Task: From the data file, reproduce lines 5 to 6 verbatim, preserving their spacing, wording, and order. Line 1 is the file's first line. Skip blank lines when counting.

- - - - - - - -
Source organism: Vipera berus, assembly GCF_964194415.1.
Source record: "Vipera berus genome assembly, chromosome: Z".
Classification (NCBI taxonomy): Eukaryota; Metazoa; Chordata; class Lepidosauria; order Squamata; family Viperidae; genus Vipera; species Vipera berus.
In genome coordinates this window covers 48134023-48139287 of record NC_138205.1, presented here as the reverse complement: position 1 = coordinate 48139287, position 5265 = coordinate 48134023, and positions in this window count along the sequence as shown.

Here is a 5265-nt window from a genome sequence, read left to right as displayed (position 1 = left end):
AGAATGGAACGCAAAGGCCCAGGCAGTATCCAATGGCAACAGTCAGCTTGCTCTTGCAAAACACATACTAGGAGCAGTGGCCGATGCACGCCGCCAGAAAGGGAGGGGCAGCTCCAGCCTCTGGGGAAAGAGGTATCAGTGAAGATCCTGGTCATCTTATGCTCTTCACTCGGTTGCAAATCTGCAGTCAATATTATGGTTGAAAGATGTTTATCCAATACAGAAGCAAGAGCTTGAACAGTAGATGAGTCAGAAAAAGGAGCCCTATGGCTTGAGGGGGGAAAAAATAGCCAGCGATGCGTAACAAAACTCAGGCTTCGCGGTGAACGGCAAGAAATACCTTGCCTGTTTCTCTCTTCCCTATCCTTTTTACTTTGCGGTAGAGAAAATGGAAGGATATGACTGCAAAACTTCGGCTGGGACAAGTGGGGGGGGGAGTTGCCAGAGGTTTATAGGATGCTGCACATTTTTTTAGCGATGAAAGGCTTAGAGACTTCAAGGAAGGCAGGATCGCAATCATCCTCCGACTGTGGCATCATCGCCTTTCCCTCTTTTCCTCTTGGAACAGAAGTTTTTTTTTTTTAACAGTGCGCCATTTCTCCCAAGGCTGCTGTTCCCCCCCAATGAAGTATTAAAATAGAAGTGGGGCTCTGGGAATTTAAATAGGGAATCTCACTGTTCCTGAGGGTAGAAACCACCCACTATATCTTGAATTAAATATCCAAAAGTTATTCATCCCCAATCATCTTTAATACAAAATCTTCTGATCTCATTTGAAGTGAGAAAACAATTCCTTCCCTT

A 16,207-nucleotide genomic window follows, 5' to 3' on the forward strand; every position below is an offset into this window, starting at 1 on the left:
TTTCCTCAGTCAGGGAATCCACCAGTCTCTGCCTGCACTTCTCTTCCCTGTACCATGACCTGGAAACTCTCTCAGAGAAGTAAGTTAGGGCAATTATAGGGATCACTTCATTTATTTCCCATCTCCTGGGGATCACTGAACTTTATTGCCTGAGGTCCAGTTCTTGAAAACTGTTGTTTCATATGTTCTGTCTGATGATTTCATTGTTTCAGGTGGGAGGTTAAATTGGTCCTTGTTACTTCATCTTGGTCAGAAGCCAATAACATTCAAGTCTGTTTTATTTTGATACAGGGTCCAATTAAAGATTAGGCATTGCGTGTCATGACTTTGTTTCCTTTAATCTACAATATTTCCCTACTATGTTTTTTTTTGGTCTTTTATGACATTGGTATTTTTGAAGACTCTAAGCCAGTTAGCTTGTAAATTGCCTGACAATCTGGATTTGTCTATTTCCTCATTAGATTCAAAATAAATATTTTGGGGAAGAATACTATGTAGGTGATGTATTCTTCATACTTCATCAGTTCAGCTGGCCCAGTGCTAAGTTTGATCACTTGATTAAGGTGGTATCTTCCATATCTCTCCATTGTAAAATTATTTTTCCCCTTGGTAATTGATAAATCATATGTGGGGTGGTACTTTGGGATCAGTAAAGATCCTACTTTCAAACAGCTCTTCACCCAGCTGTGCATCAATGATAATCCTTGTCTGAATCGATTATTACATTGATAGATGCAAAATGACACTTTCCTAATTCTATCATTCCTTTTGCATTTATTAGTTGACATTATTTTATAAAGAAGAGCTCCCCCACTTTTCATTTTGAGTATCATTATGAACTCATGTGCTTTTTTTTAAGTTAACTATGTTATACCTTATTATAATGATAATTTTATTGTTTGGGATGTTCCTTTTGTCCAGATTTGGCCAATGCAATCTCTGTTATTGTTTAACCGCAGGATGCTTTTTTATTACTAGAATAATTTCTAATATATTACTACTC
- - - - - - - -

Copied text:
Here is a 5265-nt window from a genome sequence, read left to right as displayed (position 1 = left end):
AGAATGGAACGCAAAGGCCCAGGCAGTATCCAATGGCAACAGTCAGCTTGCTCTTGCAAAACACATACTAGGAGCAGTGGCCGATGCACGCCGCCAGAAAGGGAGGGGCAGCTCCAGCCTCTGGGGAAAGAGGTATCAGTGAAGATCCTGGTCATCTTATGCTCTTCACTCGGTTGCAAATCTGCAGTCAATATTATGGTTGAAAGATGTTTATCCAATACAGAAGCAAGAGCTTGAACAGTAGATGAGTCAGAAAAAGGAGCCCTATGGCTTGAGGGGGGAAAAAATAGCCAGCGATGCGTAACAAAACTCAGGCTTCGCGGTGAACGGCAAGAAATACCTTGCCTGTTTCTCTCTTCCCTATCCTTTTTACTTTGCGGTAGAGAAAATGGAAGGATATGACTGCAAAACTTCGGCTGGGACAAGTGGGGGGGGGAGTTGCCAGAGGTTTATAGGATGCTGCACATTTTTTTAGCGATGAAAGGCTTAGAGACTTCAAGGAAGGCAGGATCGCAATCATCCTCCGACTGTGGCATCATCGCCTTTCCCTCTTTTCCTCTTGGAACAGAAGTTTTTTTTTTTTAACAGTGCGCCATTTCTCCCAAGGCTGCTGTTCCCCCCCAATGAAGTATTAAAATAGAAGTGGGGCTCTGGGAATTTAAATAGGGAATCTCACTGTTCCTGAGGGTAGAAACCACCCACTATATCTTGAATTAAATATCCAAAAGTTATTCATCCCCAATCATCTTTAATACAAAATCTTCTGATCTCATTTGAAGTGAGAAAACAATTCCTTCCCTT